The 8th year of the prize is now open for entries from 2nd November to 2nd December 2020. The shortlist is announced in March & the winner/s in May 2021.

Deadline: December 2, 2020.
Information: Click here.

Sahifa Journal

Sahifa is a Swahili word for blank page. We believe in the spirit and the possibilities of the blank page for new thought. Sahifa’s inaugural issue, ‘Futures and Dreams’, seeks creative responses from every genre of work – fiction, poetry, nonfiction and essays – that explore the link between how we live our lives now and how we dream of our futures. The ‘Futures and Dreams’ issue will challenge the premises of a burgeoning Afro-Futurism genre through what we call dreamscapes. Whether it be the techno-cities of Tatu and Konza, oil in Turkana and Hoima, the construction sites of Addis Ababa and the giant malls of suburban Nairobi, we want to interrogate future-making in action – a chip off of the ‘Africa Rising’ narrative, that emphasizes the transformational power of technology and infrastructure.

Deadline: December 31
Information: submissions should be sent to [email protected].

Decolonial Passage

Decolonial Passage presents each distinct piece of writing as a passage worthy of readers’ attention in which writers create texts to articulate a variety of themata affecting the human condition including, but not limited to authenticity, liberty, alienation, dignity, community, and boundless love. Decolonial Passage publishes writing from emerging and established writers who use language and form in innovative ways.

Deadline: Not indicated
Information: Click here.

The James Currey Prize for African Literature

The James Currey Prize for African Literature is an annual award for the best unpublished work of fiction written in English by any writer, set in Africa. The prize is awarded by a panel of judges appointed each year by the World Arts Agency and the winner receives £1000, as well as a contract with World Arts Agency, if the author doesn’t already have an agent. The prize is judged by Sarah Inya Lawal (chair), Bibi Ukonu, Pinkie Mekgwe, Kennedy Ekezie-Joseph, Arun “Jay” Janakiraman, Barbara Adair, and Miko Yamanouchi. The award ceremony will be held at Oxford University and the ten shortlisted authors will receive invitations.

Deadline: April 1, 2021
Information: Click here.

ÀTẸ́LẸWỌ́ PRIZE FOR YORÙBÁ LITERATURE

As an initiative, ÀTẸ́LẸWỌ́ is dedicated to the reviving and repositioning of the Yorùbá culture. ÀTẸ́LẸWỌ́ has decided to create an annual prize tagged “ÀTẸ́LẸWỌ́ PRIZE FOR YORÙBÁ LITERATURE” for previously unpublished writers writing in Yorùbá language and the prize accommodates all kinds of literature (Poetry, Drama and Prose). Some of the problems we currently face with respect to Yorùbá literature are accessibility, unfavourable publishing conditions for young writers, lack of reasonable appreciation, promotion and motivation for Yorùbá literature authors, and we hope that we can begin to address these challenges with the institution of this annual prize. In all, our dream is reconnect the younger Yorùbá population to the dying world of Yorùbá literature thereby reawakening their consciousness about their cultural heritage while unlocking the economic opportunities of this sector.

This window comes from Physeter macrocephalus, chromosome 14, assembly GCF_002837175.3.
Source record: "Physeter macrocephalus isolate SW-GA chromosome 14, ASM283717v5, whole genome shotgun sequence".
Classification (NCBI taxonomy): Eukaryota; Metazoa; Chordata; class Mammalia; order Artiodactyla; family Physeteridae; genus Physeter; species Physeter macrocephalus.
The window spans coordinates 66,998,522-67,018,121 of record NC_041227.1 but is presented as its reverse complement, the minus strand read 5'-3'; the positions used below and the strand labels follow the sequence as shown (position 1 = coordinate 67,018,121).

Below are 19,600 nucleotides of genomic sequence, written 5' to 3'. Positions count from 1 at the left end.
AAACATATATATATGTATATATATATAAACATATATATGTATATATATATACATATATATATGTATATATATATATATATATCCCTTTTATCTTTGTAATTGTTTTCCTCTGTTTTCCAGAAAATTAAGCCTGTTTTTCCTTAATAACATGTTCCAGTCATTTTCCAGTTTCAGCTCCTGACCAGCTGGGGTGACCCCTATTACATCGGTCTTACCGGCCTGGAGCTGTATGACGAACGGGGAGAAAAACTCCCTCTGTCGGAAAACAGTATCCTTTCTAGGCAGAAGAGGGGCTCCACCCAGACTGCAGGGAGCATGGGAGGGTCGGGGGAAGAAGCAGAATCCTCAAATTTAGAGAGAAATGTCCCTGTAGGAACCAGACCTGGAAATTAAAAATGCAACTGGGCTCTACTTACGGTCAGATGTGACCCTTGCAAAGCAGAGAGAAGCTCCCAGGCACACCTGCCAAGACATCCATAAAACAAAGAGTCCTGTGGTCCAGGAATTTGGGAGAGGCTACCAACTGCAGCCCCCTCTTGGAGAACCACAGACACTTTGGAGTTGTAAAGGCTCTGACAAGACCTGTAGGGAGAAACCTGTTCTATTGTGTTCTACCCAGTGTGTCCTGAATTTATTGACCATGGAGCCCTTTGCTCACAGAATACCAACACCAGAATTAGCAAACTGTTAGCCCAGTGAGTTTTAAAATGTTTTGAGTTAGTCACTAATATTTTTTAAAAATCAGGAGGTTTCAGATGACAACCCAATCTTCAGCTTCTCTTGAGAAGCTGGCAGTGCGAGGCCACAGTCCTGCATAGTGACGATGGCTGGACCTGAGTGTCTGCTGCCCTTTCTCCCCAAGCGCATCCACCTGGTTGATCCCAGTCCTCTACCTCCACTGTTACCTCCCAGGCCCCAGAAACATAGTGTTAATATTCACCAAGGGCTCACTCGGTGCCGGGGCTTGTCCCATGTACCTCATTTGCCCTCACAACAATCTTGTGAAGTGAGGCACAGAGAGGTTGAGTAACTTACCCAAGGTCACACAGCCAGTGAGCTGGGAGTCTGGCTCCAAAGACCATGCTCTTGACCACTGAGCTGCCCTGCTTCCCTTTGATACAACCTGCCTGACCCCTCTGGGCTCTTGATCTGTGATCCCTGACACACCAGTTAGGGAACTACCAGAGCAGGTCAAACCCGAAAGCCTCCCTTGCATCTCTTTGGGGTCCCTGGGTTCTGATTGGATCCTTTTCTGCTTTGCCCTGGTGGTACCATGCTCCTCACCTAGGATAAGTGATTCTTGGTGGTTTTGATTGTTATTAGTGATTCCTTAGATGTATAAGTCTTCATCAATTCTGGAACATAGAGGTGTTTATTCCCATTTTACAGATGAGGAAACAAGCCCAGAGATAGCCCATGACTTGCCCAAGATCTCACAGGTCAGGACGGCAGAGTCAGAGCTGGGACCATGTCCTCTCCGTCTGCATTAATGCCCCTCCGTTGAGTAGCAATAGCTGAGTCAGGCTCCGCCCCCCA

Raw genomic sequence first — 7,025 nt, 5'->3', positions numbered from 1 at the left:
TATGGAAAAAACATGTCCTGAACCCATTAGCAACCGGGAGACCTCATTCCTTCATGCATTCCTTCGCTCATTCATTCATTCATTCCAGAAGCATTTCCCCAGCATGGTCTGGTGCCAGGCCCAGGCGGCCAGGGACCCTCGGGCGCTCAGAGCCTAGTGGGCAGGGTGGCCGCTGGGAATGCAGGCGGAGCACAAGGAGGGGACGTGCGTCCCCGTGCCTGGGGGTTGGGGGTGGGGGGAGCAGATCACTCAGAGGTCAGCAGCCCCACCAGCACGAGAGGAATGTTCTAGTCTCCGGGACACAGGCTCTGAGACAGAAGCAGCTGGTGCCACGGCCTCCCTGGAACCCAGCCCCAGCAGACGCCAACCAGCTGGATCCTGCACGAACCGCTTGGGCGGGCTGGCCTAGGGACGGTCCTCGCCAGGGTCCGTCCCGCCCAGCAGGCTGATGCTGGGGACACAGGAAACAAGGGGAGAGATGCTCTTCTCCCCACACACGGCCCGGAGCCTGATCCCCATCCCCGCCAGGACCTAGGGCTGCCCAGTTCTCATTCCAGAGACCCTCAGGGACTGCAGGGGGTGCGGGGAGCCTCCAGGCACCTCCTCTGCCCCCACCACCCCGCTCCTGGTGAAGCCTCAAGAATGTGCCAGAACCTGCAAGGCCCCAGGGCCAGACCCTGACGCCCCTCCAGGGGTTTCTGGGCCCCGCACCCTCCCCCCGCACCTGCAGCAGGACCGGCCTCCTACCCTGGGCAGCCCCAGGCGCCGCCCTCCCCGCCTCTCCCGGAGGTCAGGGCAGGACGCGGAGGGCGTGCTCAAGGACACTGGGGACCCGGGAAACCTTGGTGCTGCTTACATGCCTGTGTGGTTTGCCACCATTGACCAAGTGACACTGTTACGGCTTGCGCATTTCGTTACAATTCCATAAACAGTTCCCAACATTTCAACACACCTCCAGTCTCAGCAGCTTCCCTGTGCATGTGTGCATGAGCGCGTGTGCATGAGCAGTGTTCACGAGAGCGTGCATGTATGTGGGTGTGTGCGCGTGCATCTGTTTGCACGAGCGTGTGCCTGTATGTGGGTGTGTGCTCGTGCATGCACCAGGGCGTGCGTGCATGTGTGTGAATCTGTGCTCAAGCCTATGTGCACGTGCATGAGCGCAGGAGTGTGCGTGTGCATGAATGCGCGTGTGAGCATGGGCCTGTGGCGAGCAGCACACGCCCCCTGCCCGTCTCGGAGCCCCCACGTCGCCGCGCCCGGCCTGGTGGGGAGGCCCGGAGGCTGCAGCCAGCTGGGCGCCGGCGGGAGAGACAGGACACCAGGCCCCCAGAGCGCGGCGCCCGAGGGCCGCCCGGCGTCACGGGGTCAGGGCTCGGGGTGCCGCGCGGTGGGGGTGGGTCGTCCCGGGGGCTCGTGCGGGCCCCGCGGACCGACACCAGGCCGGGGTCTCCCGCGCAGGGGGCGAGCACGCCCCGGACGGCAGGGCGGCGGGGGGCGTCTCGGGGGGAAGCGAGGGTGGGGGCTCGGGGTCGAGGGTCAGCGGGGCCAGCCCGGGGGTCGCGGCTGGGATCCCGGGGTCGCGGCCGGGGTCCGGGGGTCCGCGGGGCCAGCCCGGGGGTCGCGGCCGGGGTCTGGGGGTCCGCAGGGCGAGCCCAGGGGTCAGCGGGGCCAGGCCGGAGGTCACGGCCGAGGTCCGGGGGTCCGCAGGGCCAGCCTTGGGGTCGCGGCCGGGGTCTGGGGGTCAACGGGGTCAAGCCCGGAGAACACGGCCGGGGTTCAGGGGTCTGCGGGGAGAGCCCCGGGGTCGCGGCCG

Deadline: November 30
Information: Click here.

Sillerman First Book Prize

Sillerman First Book Prize for African Poets
Sillerman First Book Prize for African Poets

The African Poetry Book Series invites submissions to the Sillerman First Book Prize from all emerging African writers who have not yet published a book-length collection of poetry. The winning manuscript receives publication through with the University of Nebraska Press and a prize of USD $1000.

An “African writer” is taken to mean someone who was born in Africa, who is a national or resident of an African country, or whose parents are African. Past winners include Madman at Kilifi by Clifton Gachagua, The Kitchen Dweller’s Testimony by Ladan Osman, Fuchsia by Mahtem Shiferraw, The January Children by Safia Elhillo, Stray by Bernard Matambo, The Careless Seamstress by Tjawanga Dema, and The Rinehart Frames by Cheswayo Mphanza.

Poetry manuscripts should be at least 50 pages long. All entries are read anonymously, and the winner is chosen by the African Poetry Book Fund Editorial Board. There is no fee to submit, and no application forms are necessary. Writers may submit more than one manuscript. The Sillerman First Book Prize for African Poets accepts electronic submissions ONLY.

Deadline: December 1
Information:
Click here

SprinNG: We Are Deathless: An Afropoetry Anthology

Aren’t you tired already? In 2020, Africa remains under the boots of Western imperialism. In 2020, #BlackLivesMatter is a hashtag that still needs trending all over the world. Black immigrants were baselessly accused of spreading the coronavirus in China. The narrative surrounding the black identity remains a single story of strife and pain. Edited by Wale Ayinla and Kanyinsola Olorunnisola, We Are Deathless: An Afropoetry Anthology is poets’ response to that.

We are aiming for a new narrative with a multitude of black voices speaking their truths in unison. Blackness is no monolith; it exists in various forms and we want works that acknowledge its cultural, religious, ideological and sexual diversity. We want work that provokes; we want work that is experimental; we want work that is loud and boisterous; we want work that is calm and quiet. Hit us with your best shot. ​ While our theme is the black identity, we are open to work that only dances around the subject. After all, even our ordinary, non-socially conscious works are political in a world that seeks to drown out our voices. The title is inspired by Deathless, a song by Ibeyi an Afro-French Cuban duo.